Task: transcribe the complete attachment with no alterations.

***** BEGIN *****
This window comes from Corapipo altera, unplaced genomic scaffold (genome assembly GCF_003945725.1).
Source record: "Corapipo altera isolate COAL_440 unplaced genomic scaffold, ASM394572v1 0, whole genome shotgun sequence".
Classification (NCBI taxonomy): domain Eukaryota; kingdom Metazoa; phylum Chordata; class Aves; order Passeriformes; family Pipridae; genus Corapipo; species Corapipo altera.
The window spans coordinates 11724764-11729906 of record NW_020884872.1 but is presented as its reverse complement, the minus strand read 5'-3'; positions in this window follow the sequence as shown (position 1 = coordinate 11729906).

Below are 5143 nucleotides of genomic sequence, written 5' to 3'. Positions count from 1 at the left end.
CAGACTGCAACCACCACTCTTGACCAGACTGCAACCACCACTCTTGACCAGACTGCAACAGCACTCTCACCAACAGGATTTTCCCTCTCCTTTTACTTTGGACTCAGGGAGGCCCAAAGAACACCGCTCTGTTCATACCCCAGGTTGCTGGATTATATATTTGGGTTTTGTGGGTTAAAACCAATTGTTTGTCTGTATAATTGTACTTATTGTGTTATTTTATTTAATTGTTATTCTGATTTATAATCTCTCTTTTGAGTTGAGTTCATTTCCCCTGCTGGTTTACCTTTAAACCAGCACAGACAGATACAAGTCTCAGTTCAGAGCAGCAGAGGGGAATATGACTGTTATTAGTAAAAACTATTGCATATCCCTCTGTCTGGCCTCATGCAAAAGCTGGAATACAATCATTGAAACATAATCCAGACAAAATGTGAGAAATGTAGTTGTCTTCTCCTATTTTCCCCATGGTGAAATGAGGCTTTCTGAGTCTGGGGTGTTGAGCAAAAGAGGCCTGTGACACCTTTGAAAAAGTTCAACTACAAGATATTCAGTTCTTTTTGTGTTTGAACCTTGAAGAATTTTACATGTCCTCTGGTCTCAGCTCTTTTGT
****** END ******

This window comes from Corapipo altera, unplaced genomic scaffold (genome assembly GCF_003945725.1).
Source record: "Corapipo altera isolate COAL_440 unplaced genomic scaffold, ASM394572v1 0, whole genome shotgun sequence".
Classification (NCBI taxonomy): domain Eukaryota; kingdom Metazoa; phylum Chordata; class Aves; order Passeriformes; family Pipridae; genus Corapipo; species Corapipo altera.
The window spans coordinates 11724764-11729906 of record NW_020884872.1 but is presented as its reverse complement, the minus strand read 5'-3'; positions in this window follow the sequence as shown (position 1 = coordinate 11729906).

Below are 5143 nucleotides of genomic sequence, written 5' to 3'. Positions count from 1 at the left end.
CAGACTGCAACCACCACTCTTGACCAGACTGCAACCACCACTCTTGACCAGACTGCAACAGCACTCTCACCAACAGGATTTTCCCTCTCCTTTTACTTTGGACTCAGGGAGGCCCAAAGAACACCGCTCTGTTCATACCCCAGGTTGCTGGATTATATATTTGGGTTTTGTGGGTTAAAACCAATTGTTTGTCTGTATAATTGTACTTATTGTGTTATTTTATTTAATTGTTATTCTGATTTATAATCTCTCTTTTGAGTTGAGTTCATTTCCCCTGCTGGTTTACCTTTAAACCAGCACAGACAGATACAAGTCTCAGTTCAGAGCAGCAGAGGGGAATATGACTGTTATTAGTAAAAACTATTGCATATCCCTCTGTCTGGCCTCATGCAAAAGCTGGAATACAATCATTGAAACATAATCCAGACAAAATGTGAGAAATGTAGTTGTCTTCTCCTATTTTCCCCATGGTGAAATGAGGCTTTCTGAGTCTGGGGTGTTGAGCAAAAGAGGCCTGTGACACCTTTGAAAAAGTTCAACTACAAGATATTCAGTTCTTTTTGTGTTTGAACCTTGAAGAATTTTACATGTCCTCTGGTCTCAGCTCTTTTGT